You know, every time I hear ”Love My Way,” I really love it, but I think at the time I was just, ”Ah, whatever.” I didn’t really get it right away. But then as soon as I heard it recorded, it was, like, I think I was hooked. As a song, from a guitar point of view, it’s very basic. It’s really just a very basic guitar part, and the actual song itself…it’s a very simple song. But it’s the melody that’s really so catchy, and the counterpoint between the marimba melody and Richard’s vocals is pretty amazing. I remember working on it, and…it was hard in looking for a middle eight and finding a keyboard sound that we really liked. I always had this idea for a harpsichord-y kind of sound, but more with voices added to it. So we found something on the Prophet-5, I think, that sounded kind of like what we were thinking about. I don’t think it hit me straight away that it was such an enduring song. But definitely over the years it never ceases to amaze me that it really is kind of a classic.

HK: As we were leaving the studio…we had plunked down our three or four vocals, gotten our money, thanked Todd, and said, ”We’ll see you next time, say hi’ to Bebe (Buell) or whoever you’re with this week.” [Laughs.] And he said, ”Oh, by the way, do you want to hear the band’s single before you leave?” So we said, ”Oh, there’s another song…?” ”Yeah, there is, but I’ve already mixed it.” ”Okay, sure, as long as we’re here, let’s hear it.” So he put on ”Love My Way.” And Mark and I looked at each other, and we both had the same look in our eyes, which was, ”We have got to sing on this one. If we don’t sing on this one, we’re not gonna sing on the hit. This is the fucking hit!” [Laughs.] So we said, ”Todd, listen, we’ve got an idea…”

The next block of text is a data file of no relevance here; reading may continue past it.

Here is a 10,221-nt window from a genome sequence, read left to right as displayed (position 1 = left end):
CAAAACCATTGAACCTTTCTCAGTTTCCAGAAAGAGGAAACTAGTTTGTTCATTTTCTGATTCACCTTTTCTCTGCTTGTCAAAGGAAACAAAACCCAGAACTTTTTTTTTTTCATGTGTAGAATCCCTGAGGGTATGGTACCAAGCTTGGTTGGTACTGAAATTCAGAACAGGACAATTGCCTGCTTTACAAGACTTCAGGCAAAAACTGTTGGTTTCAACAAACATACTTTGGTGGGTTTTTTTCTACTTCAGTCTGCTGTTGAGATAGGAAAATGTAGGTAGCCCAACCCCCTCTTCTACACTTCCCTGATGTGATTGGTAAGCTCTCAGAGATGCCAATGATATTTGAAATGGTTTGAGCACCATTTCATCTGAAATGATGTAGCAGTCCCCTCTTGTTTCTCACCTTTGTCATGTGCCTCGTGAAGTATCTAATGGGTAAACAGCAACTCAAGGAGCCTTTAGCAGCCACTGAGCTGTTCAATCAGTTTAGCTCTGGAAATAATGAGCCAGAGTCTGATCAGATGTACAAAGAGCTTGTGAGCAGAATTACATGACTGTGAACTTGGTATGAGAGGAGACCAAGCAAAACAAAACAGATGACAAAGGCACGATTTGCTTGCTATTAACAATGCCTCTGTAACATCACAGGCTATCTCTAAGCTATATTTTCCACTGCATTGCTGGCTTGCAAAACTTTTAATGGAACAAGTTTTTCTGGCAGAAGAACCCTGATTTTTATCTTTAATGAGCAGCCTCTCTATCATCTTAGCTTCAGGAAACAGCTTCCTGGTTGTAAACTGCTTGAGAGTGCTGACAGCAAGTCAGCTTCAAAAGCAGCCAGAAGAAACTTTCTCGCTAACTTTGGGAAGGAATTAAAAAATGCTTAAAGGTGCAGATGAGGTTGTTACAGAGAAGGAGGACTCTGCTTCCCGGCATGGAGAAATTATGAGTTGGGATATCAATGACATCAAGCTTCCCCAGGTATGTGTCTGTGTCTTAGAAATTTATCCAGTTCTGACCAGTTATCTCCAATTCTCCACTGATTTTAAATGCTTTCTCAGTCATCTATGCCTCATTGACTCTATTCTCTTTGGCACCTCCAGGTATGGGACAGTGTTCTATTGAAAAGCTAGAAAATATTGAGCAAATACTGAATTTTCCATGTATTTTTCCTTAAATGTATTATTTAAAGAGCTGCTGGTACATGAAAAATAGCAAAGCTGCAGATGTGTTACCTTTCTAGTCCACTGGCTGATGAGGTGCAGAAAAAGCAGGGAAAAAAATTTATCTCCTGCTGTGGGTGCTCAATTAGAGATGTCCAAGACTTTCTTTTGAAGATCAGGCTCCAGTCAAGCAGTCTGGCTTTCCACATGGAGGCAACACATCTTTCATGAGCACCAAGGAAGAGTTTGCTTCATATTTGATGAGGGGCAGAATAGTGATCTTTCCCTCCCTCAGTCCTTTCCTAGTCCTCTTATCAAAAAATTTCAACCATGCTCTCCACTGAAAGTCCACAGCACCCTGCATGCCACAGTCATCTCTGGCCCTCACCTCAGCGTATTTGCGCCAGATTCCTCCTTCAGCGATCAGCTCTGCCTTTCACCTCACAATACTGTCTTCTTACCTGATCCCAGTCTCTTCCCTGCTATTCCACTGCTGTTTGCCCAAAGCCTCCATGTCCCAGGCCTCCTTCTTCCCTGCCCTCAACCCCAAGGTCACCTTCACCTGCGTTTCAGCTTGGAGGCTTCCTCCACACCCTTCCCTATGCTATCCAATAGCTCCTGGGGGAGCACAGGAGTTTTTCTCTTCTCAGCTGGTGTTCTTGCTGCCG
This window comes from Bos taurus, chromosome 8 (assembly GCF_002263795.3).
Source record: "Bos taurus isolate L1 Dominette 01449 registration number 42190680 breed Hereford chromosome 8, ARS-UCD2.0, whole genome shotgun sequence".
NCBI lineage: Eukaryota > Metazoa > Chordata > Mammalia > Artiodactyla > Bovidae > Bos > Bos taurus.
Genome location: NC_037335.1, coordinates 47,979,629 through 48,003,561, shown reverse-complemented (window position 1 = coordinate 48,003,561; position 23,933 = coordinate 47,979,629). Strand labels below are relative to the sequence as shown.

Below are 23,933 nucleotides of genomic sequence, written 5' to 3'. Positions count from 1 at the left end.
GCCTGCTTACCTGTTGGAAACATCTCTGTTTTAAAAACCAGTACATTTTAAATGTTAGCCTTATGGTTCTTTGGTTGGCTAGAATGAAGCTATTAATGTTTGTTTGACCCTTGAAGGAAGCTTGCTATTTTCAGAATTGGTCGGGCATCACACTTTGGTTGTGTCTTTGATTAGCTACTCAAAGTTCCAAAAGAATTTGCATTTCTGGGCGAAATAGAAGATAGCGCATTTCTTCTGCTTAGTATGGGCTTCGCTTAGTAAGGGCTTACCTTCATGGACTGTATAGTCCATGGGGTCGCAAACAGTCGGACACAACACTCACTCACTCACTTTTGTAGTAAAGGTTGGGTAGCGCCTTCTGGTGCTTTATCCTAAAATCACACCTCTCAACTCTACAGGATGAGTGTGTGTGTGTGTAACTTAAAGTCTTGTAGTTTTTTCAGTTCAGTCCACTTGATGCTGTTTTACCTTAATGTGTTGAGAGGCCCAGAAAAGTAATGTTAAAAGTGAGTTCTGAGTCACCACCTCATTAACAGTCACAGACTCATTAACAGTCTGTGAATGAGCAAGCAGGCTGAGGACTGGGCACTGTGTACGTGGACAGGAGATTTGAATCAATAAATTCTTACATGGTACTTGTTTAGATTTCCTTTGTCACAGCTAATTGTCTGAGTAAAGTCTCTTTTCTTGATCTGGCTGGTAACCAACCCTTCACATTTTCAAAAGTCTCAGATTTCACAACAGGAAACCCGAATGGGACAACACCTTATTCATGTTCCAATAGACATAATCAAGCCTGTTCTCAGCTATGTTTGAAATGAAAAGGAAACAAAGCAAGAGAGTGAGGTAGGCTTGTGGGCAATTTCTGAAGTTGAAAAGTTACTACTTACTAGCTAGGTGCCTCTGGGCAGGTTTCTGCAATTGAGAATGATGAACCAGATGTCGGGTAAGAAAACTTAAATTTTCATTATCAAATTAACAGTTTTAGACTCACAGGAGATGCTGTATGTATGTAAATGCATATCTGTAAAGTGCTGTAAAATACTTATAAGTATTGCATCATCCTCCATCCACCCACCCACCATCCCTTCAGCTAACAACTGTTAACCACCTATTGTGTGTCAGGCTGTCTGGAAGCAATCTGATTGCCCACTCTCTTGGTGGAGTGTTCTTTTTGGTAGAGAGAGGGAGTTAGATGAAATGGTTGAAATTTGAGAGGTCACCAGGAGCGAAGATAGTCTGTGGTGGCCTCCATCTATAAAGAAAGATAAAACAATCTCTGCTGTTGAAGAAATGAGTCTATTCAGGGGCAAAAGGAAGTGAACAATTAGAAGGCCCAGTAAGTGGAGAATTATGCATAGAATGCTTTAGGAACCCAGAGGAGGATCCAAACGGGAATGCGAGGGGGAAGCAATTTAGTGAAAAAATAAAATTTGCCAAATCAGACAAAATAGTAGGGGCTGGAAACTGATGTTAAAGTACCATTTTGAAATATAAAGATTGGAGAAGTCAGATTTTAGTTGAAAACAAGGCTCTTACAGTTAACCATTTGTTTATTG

The original idea was just for us to do those high Lesley oooooooo’s that you hear at the very fade-out of the record. And it was a good idea, and even the band said, ”Oh, yeah, that’s creepy, that sounds like ghosts. We like that, that’ll be good!” And while we were in the studio, getting ready to do those ghostly Lesley-effected end voices, we started singing along with the chorus, just like we would’ve done had it been a T. Rex record. And the fact that it was so eerie, that we could sing it so straight…Richard’s interpretation was not straight at all, which meant that he was singing against us, and it created kind of a very strange, almost lounge-y effect, if you know what I mean. Even though he’s the most punky of punk singers, when you’ve got him singing up against this sort of female chorus, it’s like he’s at the Sands hotel. [Laughs.] And with the addition of that marimba part and those vibes throughout the entire piece, those two elements take it into a different place and took it from a punk record into a real mainstream classic that’ll outlive us, certainly.